Recently, I asked, "Can standardized testing in schools fall any lower?" That was a rhetorical question. It appears that standardized testing is in retreat in Texas and across the nation. Some argue we don't need testing. Some argue the tests don't test the right things.
Some say they grew up when standardized tests were few and far between. They say they "got a pretty darn good education." Perhaps so. Or perhaps they were just the lucky ones. Someone must have thought education back then wasn't so good or we wouldn't have had the popular movement towards standardized tests and accountability. Remember, it was over sixty years ago that the classic, national best-seller "Why Johnny Can't Read" was written.
But let's grant the premise anyway. Let's say most "got a pretty darn good education" back then. When things are going well, there's no need to figure out what's wrong. But no matter how good the good old days were, how many think education is going well today? If not, why not? Is it because the art of teaching has declined (bad teaching methods) or is it because we're now teaching kids the wrong things (bad curriculum)? I don't know how you can answer that question without some kind of standardized testing.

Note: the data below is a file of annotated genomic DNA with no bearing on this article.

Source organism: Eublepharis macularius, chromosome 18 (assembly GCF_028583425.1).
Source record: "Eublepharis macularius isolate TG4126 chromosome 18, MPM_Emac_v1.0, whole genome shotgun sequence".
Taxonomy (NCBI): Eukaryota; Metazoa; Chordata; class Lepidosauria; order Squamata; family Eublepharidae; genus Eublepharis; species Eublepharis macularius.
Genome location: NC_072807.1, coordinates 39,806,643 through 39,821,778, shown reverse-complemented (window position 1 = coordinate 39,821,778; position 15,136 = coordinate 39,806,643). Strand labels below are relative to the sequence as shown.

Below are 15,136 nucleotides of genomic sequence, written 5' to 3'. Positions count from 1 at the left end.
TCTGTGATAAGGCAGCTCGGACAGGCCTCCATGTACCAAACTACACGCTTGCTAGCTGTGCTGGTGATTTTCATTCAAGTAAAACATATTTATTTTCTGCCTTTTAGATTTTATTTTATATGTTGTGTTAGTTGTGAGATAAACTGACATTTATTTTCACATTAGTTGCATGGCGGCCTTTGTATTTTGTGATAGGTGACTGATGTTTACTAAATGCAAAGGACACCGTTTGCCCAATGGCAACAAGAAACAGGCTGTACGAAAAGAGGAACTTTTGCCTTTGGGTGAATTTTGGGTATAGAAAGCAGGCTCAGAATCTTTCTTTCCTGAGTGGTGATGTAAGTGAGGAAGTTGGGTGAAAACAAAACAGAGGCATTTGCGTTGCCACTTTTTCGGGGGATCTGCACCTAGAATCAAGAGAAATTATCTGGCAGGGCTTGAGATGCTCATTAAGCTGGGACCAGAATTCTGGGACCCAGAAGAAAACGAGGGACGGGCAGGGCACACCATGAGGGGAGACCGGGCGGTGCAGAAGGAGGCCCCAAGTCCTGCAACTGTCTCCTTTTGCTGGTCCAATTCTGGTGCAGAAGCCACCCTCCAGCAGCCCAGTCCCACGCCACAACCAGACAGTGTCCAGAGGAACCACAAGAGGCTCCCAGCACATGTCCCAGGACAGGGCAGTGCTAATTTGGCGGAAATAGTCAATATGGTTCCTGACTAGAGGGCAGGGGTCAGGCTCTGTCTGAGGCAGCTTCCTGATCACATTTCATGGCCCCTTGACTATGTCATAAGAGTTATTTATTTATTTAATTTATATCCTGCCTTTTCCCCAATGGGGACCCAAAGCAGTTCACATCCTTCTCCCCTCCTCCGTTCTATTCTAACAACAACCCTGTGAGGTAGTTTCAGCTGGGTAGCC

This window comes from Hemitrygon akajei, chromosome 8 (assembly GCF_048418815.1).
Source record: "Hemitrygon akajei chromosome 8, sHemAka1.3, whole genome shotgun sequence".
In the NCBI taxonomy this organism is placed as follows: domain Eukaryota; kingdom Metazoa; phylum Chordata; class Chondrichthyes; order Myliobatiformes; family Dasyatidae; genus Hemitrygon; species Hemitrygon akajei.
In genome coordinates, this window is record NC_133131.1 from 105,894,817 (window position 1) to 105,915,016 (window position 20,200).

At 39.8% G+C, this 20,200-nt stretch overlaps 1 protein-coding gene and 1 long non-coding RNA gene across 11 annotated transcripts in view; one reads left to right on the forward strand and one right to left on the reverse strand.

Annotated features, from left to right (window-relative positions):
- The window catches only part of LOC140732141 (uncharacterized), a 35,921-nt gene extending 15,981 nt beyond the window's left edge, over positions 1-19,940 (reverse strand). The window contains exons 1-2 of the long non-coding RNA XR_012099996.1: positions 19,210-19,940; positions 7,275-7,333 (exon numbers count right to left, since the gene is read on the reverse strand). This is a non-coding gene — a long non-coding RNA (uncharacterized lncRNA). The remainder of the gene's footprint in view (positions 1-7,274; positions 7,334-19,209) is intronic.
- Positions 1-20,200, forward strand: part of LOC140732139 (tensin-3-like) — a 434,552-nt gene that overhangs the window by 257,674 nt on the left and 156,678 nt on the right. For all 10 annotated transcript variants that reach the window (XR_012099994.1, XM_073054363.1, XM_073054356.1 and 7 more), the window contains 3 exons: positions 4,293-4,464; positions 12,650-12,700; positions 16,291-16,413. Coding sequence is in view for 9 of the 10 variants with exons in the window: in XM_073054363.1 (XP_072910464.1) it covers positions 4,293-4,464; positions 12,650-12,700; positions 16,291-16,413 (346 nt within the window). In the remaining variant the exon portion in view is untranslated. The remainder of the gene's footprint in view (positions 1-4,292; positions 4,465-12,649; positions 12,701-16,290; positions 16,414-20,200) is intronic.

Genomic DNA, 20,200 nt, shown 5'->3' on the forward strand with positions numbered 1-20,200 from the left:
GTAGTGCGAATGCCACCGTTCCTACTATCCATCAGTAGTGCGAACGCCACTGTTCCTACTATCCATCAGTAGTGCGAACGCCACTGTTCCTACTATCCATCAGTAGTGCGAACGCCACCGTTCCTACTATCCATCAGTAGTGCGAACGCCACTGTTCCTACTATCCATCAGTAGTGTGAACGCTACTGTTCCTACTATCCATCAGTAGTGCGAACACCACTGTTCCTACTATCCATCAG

If kids are failing our tests, we know that our teaching methods are deficient. If testing shows that kids are passing our tests with flying colors, but we're still not happy with the outcomes after graduation (as measured by readiness for college or career), then we know we're teaching the wrong things. We need to change the curriculum. Standardized testing helps us distinguish between the two failings. As long as we feel that schools are letting down our kids, we'll be stuck with a need for standardized testing to figure out what to fix.
But what if the act of testing itself holds us back? Anxious kids don't learn. Time spent on testing is time not spent on teaching. Focus has shifted to the wrong thing: teaching kids test-taking skills instead of improving the art of teaching. Whatever. It's possible to administer poorly designed tests. It's possible to devote too much time to testing. It's possible to fall into the practice lampooned by the cartoon showing the pirate ship captain announcing, "The floggings will continue until morale improves."
We should constantly examine both our teaching methods and our methods of assessing the effectiveness of our teaching. We can try cutting back on standardized testing (the direction we seem to be going). But we still need some form of standardized testing to see if that results in anything good. So, let's ease up, watch the results closely, and take care that we don't over correct.